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Find Your Science at GSA
29 Oct. 2015
GSA Release No. 15-76

For Immediate Release
GSA Contact:
Christa Stratton
Director of Education, Communication, & Outreach
+1-303-357-1093
Science Contact:
Matthew McLain
Loma Linda University
+1-540-968-1710
GSA 2015 Annual Meeting Logo
bones

Photos courtesy Matthew McLain. Click on the figure for a close-up. High-resolution images are available upon request.

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It's a Tyrannosaur-Eat-Tyrannosaur World

Boulder, CO, USA - A nasty little 66-million-year-old family secret has been leaked by a recently unearthed tyrannosaur bone. The bone has peculiar teeth marks that strongly suggest it was gnawed by another tyrannosaur. The find could be some of the best evidence yet that tyrannosaurs were not shy about eating their own kind.

"We were out in Wyoming digging up dinosaurs in the Lance Formation," said paleontologist Matthew McLain of Loma Linda University in California. "Someone found a tyrannosaur bone that was broken at both ends. It was covered in grooves. They were very deep grooves."

The grooves were clearly those of an animal pulling the flesh off the bone -- pulling in a direction perpendicular to the bone, in the same way humans eat a piece of fried chicken. But one groove stood out. It was located at the larger end of the bone and contained smaller parallel grooves caused by the diner's head turning, so that the serrated edges of its teeth dragged across the bone.

Serrated teeth rule out crocodiles and point directly to a theropod dinosaur like T. rex. The fact that the only large theropods found in the Lance Formation are two tyrannosaurs --Tyrannosaurus rex or Nanotyrannus lancensis -- eliminates all interpretations but cannibalism, explained McLain, who will be presenting the discovery on 1 Nov. at the annual meeting of the Geological Society of America in Baltimore.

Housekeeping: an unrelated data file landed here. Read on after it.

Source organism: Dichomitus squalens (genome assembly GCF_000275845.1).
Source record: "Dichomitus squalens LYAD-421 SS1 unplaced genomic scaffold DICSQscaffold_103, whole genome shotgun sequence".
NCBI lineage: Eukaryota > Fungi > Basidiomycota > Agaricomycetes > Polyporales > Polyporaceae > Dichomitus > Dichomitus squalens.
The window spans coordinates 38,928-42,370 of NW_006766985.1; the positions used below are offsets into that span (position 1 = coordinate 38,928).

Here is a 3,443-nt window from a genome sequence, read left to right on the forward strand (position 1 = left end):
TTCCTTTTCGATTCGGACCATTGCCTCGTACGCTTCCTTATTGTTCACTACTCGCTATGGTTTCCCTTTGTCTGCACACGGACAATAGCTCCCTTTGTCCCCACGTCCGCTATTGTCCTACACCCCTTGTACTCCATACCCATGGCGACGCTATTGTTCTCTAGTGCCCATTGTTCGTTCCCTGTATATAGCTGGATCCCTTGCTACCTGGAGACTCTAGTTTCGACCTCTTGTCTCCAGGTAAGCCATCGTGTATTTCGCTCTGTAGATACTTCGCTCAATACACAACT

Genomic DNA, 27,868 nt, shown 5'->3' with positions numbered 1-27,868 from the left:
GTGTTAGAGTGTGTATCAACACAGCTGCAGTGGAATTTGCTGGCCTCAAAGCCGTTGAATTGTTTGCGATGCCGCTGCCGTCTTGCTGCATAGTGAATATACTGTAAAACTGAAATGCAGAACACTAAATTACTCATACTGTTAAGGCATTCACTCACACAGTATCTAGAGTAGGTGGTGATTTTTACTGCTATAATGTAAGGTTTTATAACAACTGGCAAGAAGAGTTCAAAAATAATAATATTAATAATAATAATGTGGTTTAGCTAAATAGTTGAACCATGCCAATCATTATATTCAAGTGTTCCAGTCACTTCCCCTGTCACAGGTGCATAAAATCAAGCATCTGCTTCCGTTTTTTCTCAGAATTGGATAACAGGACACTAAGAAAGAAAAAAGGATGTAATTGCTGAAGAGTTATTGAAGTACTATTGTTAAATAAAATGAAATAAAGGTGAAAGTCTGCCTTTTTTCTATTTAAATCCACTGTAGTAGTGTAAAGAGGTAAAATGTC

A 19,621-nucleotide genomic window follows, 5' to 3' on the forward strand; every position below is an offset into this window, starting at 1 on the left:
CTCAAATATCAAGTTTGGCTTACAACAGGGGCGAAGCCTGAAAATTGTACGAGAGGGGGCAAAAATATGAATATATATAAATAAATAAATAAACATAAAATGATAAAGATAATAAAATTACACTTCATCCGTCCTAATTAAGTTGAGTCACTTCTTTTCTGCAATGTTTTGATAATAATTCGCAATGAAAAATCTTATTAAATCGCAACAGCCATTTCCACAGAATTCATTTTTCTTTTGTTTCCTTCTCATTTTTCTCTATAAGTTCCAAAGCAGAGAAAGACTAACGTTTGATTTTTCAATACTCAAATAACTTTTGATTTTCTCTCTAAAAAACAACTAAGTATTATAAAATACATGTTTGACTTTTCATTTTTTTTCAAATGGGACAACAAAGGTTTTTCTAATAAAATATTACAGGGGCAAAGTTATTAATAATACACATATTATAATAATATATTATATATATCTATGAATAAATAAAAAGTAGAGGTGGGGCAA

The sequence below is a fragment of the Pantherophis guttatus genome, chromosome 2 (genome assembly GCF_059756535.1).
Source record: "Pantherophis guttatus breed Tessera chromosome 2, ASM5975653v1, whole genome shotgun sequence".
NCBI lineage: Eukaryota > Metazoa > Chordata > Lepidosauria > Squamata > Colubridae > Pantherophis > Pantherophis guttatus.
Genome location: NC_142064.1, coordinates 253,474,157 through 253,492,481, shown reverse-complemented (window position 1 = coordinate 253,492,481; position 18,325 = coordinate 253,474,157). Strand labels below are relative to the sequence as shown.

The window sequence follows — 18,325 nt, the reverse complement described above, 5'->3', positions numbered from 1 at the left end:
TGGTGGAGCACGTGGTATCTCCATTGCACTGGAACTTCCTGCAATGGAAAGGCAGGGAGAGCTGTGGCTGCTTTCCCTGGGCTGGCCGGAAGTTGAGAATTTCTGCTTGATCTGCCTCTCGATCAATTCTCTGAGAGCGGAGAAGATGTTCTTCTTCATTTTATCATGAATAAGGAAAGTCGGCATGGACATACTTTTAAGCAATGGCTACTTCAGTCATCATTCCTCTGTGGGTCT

"This has to be a tyrannosaur," said McLain. "There's just nothing else that has such big teeth."

The direction of the grooves is consistent with getting flesh from bones off an animal that was quite dead at the time. The bones don't reveal whether the cannibal was scavenging or was also the killer of the tyrannosaur.

"Exactly who did the eating that day, in the Late Cretaceous, could still be sorted out by the same grooves," McLain said.

The serration grooves are a valuable clue to the size of the animal who owned the teeth. Previous work using Komodo dragon teeth has demonstrated the relationship between serration sizes and the size of the animal. This approach has been used on tyrannosaurs, and McLain thinks it will work in this case, too.

"It only works if you know what species it is," he said. "And since tyrannosauruses are the only large predators in these formations, it's pretty straightforward."

Even without knowing the size of the eater, it may be easy to say which species of tyrannosaur was eating, because, according to McLain, many paleontologists believe Nanotyrannus were really juvenile T. rex.

WHAT:
Session 20: Eat, Prey, Love, and Burrow: Tracing Animal Behavior Through Time
https://gsa.confex.com/gsa/2015AM/webprogram/Session37525.html

Paper No. 20-2
Tyrannosaur Cannibalism: A Case of a Tooth-Traced Tyrannosaur Bone in the Lance Formation of Eastern Wyoming
https://gsa.confex.com/gsa/2015AM/webprogram/Paper261737.html

WHERE & WHEN:
Room 315 (Baltimore Convention Center)
Sunday, 1 Nov. 2015: 8 a.m.-noon
Presentation Time: 8:15 a.m.


The Geological Society of America, founded in 1888, is a scientific society with more than 27,000 members from academia, government, and industry in more than 100 countries. Through its meetings, publications, and programs, GSA enhances the professional growth of its members and promotes the geosciences in the service of humankind. Headquartered in Boulder, Colorado, GSA encourages cooperative research among earth, life, planetary, and social scientists, fosters public dialogue on geoscience issues, and supports all levels of earth science education.

www.geosociety.org

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